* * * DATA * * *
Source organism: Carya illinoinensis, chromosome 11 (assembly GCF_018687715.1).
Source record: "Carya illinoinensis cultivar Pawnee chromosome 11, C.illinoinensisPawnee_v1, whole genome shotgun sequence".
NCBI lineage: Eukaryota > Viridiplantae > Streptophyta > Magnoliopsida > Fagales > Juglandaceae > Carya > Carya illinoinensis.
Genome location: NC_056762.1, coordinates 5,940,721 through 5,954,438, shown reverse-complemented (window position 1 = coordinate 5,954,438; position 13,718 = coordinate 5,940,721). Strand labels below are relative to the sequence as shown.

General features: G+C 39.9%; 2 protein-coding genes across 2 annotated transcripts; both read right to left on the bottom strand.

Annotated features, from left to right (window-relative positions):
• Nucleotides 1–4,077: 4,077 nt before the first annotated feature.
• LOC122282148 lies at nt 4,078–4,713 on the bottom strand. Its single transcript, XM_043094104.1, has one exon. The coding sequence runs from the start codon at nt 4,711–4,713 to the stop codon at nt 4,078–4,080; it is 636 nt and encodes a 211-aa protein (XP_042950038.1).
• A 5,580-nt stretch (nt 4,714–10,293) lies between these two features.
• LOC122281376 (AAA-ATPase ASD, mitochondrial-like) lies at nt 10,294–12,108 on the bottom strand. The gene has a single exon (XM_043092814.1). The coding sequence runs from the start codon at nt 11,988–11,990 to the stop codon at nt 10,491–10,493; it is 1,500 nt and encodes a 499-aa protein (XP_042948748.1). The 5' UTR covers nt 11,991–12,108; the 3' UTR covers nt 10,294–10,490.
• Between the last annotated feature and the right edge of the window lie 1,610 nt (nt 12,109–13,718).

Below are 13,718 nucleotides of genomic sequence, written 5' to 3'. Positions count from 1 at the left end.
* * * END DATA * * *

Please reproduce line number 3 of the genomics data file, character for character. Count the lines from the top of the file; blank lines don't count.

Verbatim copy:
NCBI lineage: Eukaryota > Viridiplantae > Streptophyta > Magnoliopsida > Fagales > Juglandaceae > Carya > Carya illinoinensis.